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Chara stood tall on the power play

By Fluto Shinzawa
Globe Staff / May 24, 2011

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It is widely acknowledged that at 6 feet 9 inches and 255 pounds, Zdeno Chara is the biggest and strongest player in the NHL. It is no reach, then, to declare that Chara is a handful down low around the net.

“He is a tall drink of water,’’ said Lightning goalie Mike Smith.

Last night, with their power play doing nothing (0 for 3), the coaching staff finally pulled the trigger on a long-awaited maneuver: putting Chara in front on the man-advantage.

The Bruins have always been hesitant about putting Chara in front despite his assets — size, strength, and decent hands. Being a net-front man requires grinding play that saps a body of far more energy than dangling at the point. Also, the Bruins have never been comfortable about taking Chara’s boomer off the point and replacing it with another triggerman.

Earlier in the game, Chara had caused chaos down low. At 11:40 of the second, he was stickhandling around the Tampa Bay net when Eric Brewer hooked the defenseman to the ice to give the Bruins a power play.

Later in the second, Chara helped create Brad Marchand’s winning goal. Chara stickhandled through the neutral zone, soft-chipped the puck to himself off the right-side boards, and initiated the cycle. Because of Chara’s widebody presence down low, the captain’s play caused confusion in the Tampa defense. That slight bit of hesitation led to Patrice Bergeron hitting Marchand backdoor for the winner.

So at 10:54 of the third, after Steve Downie was called for boarding on Johnny Boychuk, coach Claude Julien made the move. Chara replaced Milan Lucic as the net-front man on the No. 1 power-play unit. Perhaps because of Chara’s down-low presence, the Bruins kept the puck in the Tampa zone for nearly a minute.

“We’ve always had that plan in the back of our minds because our power play was not very good in Tampa,’’ Julien said. “We said if it was going to happen again, we had to make some changes, and we had Zdeno pegged to go to the front of the net. I know it takes something away from the back end, but we had players that we felt could maybe jump in at that point and maybe get some shots on net. I thought he did a great job in front. He’s a big presence and he’s a hard guy to move. We had some chances. So our power play at least, even if it didn’t score, gave us at least a little bit of momentum.’’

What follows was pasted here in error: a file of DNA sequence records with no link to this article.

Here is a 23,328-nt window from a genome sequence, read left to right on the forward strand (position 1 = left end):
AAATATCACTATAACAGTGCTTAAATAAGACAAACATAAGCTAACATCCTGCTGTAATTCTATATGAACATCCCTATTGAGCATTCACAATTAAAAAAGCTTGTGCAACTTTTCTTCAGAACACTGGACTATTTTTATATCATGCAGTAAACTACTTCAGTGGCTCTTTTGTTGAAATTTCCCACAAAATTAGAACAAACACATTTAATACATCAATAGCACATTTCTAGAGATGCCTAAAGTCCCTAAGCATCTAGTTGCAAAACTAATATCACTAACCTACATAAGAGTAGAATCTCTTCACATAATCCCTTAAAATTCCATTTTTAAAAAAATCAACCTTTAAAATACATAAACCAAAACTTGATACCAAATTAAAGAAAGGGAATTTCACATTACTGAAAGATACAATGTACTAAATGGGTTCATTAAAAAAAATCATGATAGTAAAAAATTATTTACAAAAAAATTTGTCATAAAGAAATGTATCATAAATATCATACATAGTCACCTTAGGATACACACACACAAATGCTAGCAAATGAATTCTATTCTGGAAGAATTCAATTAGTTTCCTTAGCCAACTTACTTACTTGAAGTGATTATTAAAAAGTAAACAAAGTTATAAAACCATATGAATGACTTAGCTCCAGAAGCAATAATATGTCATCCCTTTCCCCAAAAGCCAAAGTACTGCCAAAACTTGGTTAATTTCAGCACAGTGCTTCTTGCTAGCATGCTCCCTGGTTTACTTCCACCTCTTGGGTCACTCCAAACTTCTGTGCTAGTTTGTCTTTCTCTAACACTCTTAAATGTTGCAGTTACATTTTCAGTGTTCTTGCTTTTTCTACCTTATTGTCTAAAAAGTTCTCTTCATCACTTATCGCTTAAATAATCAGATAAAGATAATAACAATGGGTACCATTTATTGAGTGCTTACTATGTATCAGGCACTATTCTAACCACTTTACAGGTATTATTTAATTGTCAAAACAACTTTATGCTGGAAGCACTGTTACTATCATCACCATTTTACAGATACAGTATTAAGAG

Kaberle stays in If the Bruins had better options than Shane Hnidy and Steven Kampfer, they might have considered giving Tomas Kaberle last night off following his Game 4 performance. But in three playoff games, Hnidy has averaged 3:09 of ice time. Kampfer is a rookie who hasn’t played in more than a month.

“If you know the game well enough, you would understand there’s some experience back there,’’ Julien said. “You’ve got to also think, ‘Is the guy coming in a better player than Kaberle?’ Some people wanted certain players out of the lineup earlier on. Our patience paid off. I don’t know why we’ve decided we should be taking him out of the lineup when there’s other players, too, that have struggled.’’

Julien noted that Kaberle wasn’t the only player at fault on Sean Bergenheim’s wraparound goal during the Game 4 loss. Adam McQuaid, Kaberle’s partner, was slow to take away the front of the net. David Krejci, whose turnover led to Dominic Moore’s dump-in, didn’t seal off Bergenheim once he won the puck. And Tim Thomas could have stopped Bergenheim’s shot.

“That goal, maybe [Kaberle] loses the puck, but our system calls for support on that,’’ Julien said. “Our support wasn’t there. According to our system, he’s not the only one to blame. The last winning goal, he blocks a shot, makes a great play, he’s trying to get off the ice, and we turn the puck over. So do we keep blaming Kaberle? I think people are a little hard on this guy.

“I’m one of those guys that’s going to support him. I’m one of those guys that’s going to keep him in the lineup, in case you want to know. And he’s going to be a good part of our hockey team. We got him because we believe in him.’’

Last night, Kaberle had two shots and two hits in 13:06 of ice time. Kaberle was on the ice for Nathan Horton’s game-tying goal.

Less space for Seguin As easy as Tyler Seguin found it to rack up two goals and two assists in the second period of Game 2, the rookie found it just as challenging to work his offensive game on Saturday. In 13:49 of ice time, Seguin went scoreless on three shots. Seguin was on the ice for three of Tampa’s five goals. Last night was more of the same. Seguin was called for an offensive-zone tripping penalty in the first. Later in the game, when Tampa coach Guy Boucher double-shifted Vincent Lecavalier and Martin St. Louis on the third line, Julien countered by replacing Seguin with Rich Peverley on the No. 3 trio. “They were starting to throw out St. Louis and Lecavalier and trying to take advantage, maybe, of a lack of experience in Tyler,’’ Julien said. “So I had to put Peverley up there at that point and make sure we had some experience against some of those guys.’’ . . . Boychuk was shaken up in the third period after he was boarded by Downie. After the win, Julien said Boychuk was fine . . . Bergenheim was limited to 4:19 because of an undisclosed injury.

Fluto Shinzawa can be reached at fshinzawa@globe.com. Follow him on Twitter @GlobeFluto

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